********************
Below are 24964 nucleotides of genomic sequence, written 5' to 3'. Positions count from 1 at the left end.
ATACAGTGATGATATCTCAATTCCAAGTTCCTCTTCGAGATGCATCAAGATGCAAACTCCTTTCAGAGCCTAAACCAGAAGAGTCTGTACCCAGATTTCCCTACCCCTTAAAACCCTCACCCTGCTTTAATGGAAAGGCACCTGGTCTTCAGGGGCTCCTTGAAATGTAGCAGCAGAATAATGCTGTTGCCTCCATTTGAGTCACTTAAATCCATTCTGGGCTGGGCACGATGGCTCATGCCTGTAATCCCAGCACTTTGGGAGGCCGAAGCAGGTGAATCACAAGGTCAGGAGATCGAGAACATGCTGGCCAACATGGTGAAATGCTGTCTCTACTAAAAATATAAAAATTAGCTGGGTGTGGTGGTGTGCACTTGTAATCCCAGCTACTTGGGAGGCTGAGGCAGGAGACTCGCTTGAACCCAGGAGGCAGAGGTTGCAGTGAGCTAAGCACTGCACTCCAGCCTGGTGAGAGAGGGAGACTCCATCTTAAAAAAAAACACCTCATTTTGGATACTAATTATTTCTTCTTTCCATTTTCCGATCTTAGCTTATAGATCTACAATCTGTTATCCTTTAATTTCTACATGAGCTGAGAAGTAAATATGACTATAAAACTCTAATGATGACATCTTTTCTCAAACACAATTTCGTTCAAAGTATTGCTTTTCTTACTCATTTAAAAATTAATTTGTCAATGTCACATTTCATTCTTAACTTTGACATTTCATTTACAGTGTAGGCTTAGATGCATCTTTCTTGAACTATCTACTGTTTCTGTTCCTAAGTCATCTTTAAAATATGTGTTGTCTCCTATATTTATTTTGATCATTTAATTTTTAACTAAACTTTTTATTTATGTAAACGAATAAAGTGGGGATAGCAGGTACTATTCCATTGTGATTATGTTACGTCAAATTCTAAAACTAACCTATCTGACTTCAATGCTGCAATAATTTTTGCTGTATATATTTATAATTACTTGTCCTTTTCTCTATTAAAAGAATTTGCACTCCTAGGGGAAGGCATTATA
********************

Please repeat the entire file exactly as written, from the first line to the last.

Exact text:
Below are 24964 nucleotides of genomic sequence, written 5' to 3'. Positions count from 1 at the left end.
ATACAGTGATGATATCTCAATTCCAAGTTCCTCTTCGAGATGCATCAAGATGCAAACTCCTTTCAGAGCCTAAACCAGAAGAGTCTGTACCCAGATTTCCCTACCCCTTAAAACCCTCACCCTGCTTTAATGGAAAGGCACCTGGTCTTCAGGGGCTCCTTGAAATGTAGCAGCAGAATAATGCTGTTGCCTCCATTTGAGTCACTTAAATCCATTCTGGGCTGGGCACGATGGCTCATGCCTGTAATCCCAGCACTTTGGGAGGCCGAAGCAGGTGAATCACAAGGTCAGGAGATCGAGAACATGCTGGCCAACATGGTGAAATGCTGTCTCTACTAAAAATATAAAAATTAGCTGGGTGTGGTGGTGTGCACTTGTAATCCCAGCTACTTGGGAGGCTGAGGCAGGAGACTCGCTTGAACCCAGGAGGCAGAGGTTGCAGTGAGCTAAGCACTGCACTCCAGCCTGGTGAGAGAGGGAGACTCCATCTTAAAAAAAAACACCTCATTTTGGATACTAATTATTTCTTCTTTCCATTTTCCGATCTTAGCTTATAGATCTACAATCTGTTATCCTTTAATTTCTACATGAGCTGAGAAGTAAATATGACTATAAAACTCTAATGATGACATCTTTTCTCAAACACAATTTCGTTCAAAGTATTGCTTTTCTTACTCATTTAAAAATTAATTTGTCAATGTCACATTTCATTCTTAACTTTGACATTTCATTTACAGTGTAGGCTTAGATGCATCTTTCTTGAACTATCTACTGTTTCTGTTCCTAAGTCATCTTTAAAATATGTGTTGTCTCCTATATTTATTTTGATCATTTAATTTTTAACTAAACTTTTTATTTATGTAAACGAATAAAGTGGGGATAGCAGGTACTATTCCATTGTGATTATGTTACGTCAAATTCTAAAACTAACCTATCTGACTTCAATGCTGCAATAATTTTTGCTGTATATATTTATAATTACTTGTCCTTTTCTCTATTAAAAGAATTTGCACTCCTAGGGGAAGGCATTATA